Exposing, to his fellows thus exclaim'd:
"Are ye aware, that he who comes behind
Moves what he touches?  The feet of the dead
Are not so wont."  My trusty guide, who now
Stood near his breast, where the two natures join,
Thus made reply: "He is indeed alive,
And solitary so must needs by me
Be shown the gloomy vale, thereto induc'd
By strict necessity, not by delight.
She left her joyful harpings in the sky,
Who this new office to my care consign'd.
He is no robber, no dark spirit I.
But by that virtue, which empowers my step
To treat so wild a path, grant us, I pray,
One of thy band, whom we may trust secure,
Who to the ford may lead us, and convey
Across, him mounted on his back; for he
Is not a spirit that may walk the air."

Then on his right breast turning, Chiron thus
To Nessus spake: "Return, and be their guide.
And if ye chance to cross another troop,
Command them keep aloof."  Onward we mov'd,
The faithful escort by our side, along
The border of the crimson-seething flood,
Whence from those steep'd within loud shrieks arose.

Some there I mark'd, as high as to their brow
Immers'd, of whom the mighty Centaur thus:
"These are the souls of tyrants, who were given
To blood and rapine.  Here they wail aloud
Their merciless wrongs.  Here Alexander dwells,
And Dionysius fell, who many a year
Of woe wrought for fair Sicily.  That brow
Whereon the hair so jetty clust'ring hangs,
Is Azzolino; that with flaxen locks
Obizzo' of Este, in the world destroy'd
By his foul step-son."  To the bard rever'd
I turned me round, and thus he spake; "Let him
Be to thee now first leader, me but next
To him in rank."  Then farther on a space
The Centaur paus'd, near some, who at the throat
Were extant from the wave; and showing us
A spirit by itself apart retir'd,
Exclaim'd: "He in God's bosom smote the heart,
Which yet is honour'd on the bank of Thames."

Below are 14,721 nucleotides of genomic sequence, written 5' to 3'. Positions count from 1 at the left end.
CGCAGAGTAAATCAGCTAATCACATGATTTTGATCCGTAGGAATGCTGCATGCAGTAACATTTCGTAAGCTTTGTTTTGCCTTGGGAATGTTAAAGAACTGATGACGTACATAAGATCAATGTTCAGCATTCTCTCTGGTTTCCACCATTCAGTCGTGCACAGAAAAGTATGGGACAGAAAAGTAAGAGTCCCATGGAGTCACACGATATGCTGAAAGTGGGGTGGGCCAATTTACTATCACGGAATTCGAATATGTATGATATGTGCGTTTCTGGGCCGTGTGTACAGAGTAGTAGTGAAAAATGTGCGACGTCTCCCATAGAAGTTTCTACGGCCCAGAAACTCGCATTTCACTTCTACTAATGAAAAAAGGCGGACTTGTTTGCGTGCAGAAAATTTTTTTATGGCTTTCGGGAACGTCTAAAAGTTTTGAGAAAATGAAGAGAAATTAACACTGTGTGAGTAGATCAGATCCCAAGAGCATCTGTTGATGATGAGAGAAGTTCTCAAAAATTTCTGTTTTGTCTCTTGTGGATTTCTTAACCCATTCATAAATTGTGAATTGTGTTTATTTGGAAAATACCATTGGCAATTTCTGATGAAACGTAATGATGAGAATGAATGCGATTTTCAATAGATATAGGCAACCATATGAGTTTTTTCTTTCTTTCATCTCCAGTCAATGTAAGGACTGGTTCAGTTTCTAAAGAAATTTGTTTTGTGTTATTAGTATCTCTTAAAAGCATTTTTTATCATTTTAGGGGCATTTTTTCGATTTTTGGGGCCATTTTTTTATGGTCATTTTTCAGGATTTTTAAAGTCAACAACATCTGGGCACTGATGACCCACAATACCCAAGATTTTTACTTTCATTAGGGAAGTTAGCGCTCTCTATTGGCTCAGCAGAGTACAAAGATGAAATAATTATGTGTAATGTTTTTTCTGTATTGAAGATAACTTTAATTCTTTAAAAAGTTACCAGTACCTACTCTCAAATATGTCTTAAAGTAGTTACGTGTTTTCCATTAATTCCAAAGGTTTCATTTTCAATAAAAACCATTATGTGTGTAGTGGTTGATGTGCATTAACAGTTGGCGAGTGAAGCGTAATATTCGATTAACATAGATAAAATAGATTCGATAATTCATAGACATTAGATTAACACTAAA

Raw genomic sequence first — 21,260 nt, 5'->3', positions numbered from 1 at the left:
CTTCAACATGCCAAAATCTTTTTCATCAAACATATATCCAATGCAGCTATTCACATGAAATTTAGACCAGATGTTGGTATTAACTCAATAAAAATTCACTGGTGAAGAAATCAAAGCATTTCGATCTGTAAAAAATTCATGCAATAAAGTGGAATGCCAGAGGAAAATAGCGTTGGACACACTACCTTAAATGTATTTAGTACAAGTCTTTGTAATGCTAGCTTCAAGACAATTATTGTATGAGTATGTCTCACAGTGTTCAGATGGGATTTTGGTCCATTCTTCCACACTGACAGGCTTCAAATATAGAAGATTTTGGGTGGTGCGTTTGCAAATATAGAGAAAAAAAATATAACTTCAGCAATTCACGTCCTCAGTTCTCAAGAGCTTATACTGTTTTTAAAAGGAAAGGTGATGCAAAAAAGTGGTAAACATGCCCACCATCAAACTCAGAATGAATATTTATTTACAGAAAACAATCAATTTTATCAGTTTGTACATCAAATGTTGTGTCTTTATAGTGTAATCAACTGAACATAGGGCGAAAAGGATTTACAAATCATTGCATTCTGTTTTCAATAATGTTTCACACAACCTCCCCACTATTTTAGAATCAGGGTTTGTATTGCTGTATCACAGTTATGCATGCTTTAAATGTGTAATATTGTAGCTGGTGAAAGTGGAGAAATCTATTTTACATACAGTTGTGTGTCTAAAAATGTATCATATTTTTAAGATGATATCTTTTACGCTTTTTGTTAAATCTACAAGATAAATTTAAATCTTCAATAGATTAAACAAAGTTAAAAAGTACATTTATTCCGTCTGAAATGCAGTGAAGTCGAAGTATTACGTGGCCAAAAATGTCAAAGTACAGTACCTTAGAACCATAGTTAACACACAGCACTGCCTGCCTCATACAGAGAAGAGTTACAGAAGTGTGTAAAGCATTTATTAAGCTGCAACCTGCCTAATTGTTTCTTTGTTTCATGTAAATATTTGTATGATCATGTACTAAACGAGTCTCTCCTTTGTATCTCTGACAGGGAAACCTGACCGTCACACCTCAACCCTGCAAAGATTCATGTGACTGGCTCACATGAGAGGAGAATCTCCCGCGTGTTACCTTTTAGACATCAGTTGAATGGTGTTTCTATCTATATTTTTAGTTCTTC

A race I next espied, who held the head,
And even all the bust above the stream.
'Midst these I many a face remember'd well.
Thus shallow more and more the blood became,
So that at last it but imbru'd the feet;
And there our passage lay athwart the foss.

"As ever on this side the boiling wave
Thou seest diminishing," the Centaur said,
"So on the other, be thou well assur'd,
It lower still and lower sinks its bed,
Till in that part it reuniting join,
Where 't is the lot of tyranny to mourn.
There Heav'n's stern justice lays chastising hand
On Attila, who was the scourge of earth,
On Sextus, and on Pyrrhus, and extracts
Tears ever by the seething flood unlock'd
From the Rinieri, of Corneto this,
Pazzo the other nam'd, who fill'd the ways
With violence and war."  This said, he turn'd,
And quitting us, alone repass'd the ford.


  1. This refers to two notorious robbers, Rinier da Corneto and Rinier Pazzo, who plagued northern Italian roads in the 13th century. Pazzo was excommunicated after he robbed a bishop and his followers who were traveling to Rome and killed most of the group.

    — Stephen Holliday
  2. Pyrrhus, king of Epirus (318–272 BCE), was the second cousin of Alexander the Great. Twice he lead groups of Italian Greeks in attacks on Rome—in 280 and 279. Although successful in these battles, he was unable to establish a foothold in Italy. He is the origin of the phrase "Pyrrhic victory" because, after the battle of Asculum in 279, he is reported to have said, "One more such victory and we are undone," meaning that he won a battle but lost too many troops to carry on the war.